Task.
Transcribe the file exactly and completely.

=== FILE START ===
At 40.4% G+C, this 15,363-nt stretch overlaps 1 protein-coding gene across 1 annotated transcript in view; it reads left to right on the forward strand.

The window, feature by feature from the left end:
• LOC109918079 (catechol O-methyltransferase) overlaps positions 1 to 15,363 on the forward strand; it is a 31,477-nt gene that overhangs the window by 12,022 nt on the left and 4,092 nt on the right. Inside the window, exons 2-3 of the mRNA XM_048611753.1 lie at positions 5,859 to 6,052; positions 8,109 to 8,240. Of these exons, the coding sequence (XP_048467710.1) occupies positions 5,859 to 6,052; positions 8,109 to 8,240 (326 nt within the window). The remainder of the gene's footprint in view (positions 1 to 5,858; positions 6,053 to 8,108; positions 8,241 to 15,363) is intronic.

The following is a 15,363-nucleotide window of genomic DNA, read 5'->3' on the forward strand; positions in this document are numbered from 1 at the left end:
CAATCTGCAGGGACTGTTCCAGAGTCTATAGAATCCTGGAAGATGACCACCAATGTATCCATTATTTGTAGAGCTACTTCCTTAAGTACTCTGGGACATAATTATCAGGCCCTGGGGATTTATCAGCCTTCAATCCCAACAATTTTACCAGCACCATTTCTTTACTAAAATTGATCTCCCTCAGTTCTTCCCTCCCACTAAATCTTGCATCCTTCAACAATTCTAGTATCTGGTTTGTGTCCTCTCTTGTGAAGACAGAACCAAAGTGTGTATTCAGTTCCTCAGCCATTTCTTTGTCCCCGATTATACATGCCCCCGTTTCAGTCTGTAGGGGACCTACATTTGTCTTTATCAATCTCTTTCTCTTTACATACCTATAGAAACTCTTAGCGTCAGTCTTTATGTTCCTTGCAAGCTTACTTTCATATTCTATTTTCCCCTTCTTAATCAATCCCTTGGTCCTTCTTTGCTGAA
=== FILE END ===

At 40.4% G+C, this 15,363-nt stretch overlaps 1 protein-coding gene across 1 annotated transcript in view; it reads left to right on the forward strand.

The window, feature by feature from the left end:
• LOC109918079 (catechol O-methyltransferase) overlaps positions 1 to 15,363 on the forward strand; it is a 31,477-nt gene that overhangs the window by 12,022 nt on the left and 4,092 nt on the right. Inside the window, exons 2-3 of the mRNA XM_048611753.1 lie at positions 5,859 to 6,052; positions 8,109 to 8,240. Of these exons, the coding sequence (XP_048467710.1) occupies positions 5,859 to 6,052; positions 8,109 to 8,240 (326 nt within the window). The remainder of the gene's footprint in view (positions 1 to 5,858; positions 6,053 to 8,108; positions 8,241 to 15,363) is intronic.

The following is a 15,363-nucleotide window of genomic DNA, read 5'->3' on the forward strand; positions in this document are numbered from 1 at the left end:
CAATCTGCAGGGACTGTTCCAGAGTCTATAGAATCCTGGAAGATGACCACCAATGTATCCATTATTTGTAGAGCTACTTCCTTAAGTACTCTGGGACATAATTATCAGGCCCTGGGGATTTATCAGCCTTCAATCCCAACAATTTTACCAGCACCATTTCTTTACTAAAATTGATCTCCCTCAGTTCTTCCCTCCCACTAAATCTTGCATCCTTCAACAATTCTAGTATCTGGTTTGTGTCCTCTCTTGTGAAGACAGAACCAAAGTGTGTATTCAGTTCCTCAGCCATTTCTTTGTCCCCGATTATACATGCCCCCGTTTCAGTCTGTAGGGGACCTACATTTGTCTTTATCAATCTCTTTCTCTTTACATACCTATAGAAACTCTTAGCGTCAGTCTTTATGTTCCTTGCAAGCTTACTTTCATATTCTATTTTCCCCTTCTTAATCAATCCCTTGGTCCTTCTTTGCTGAA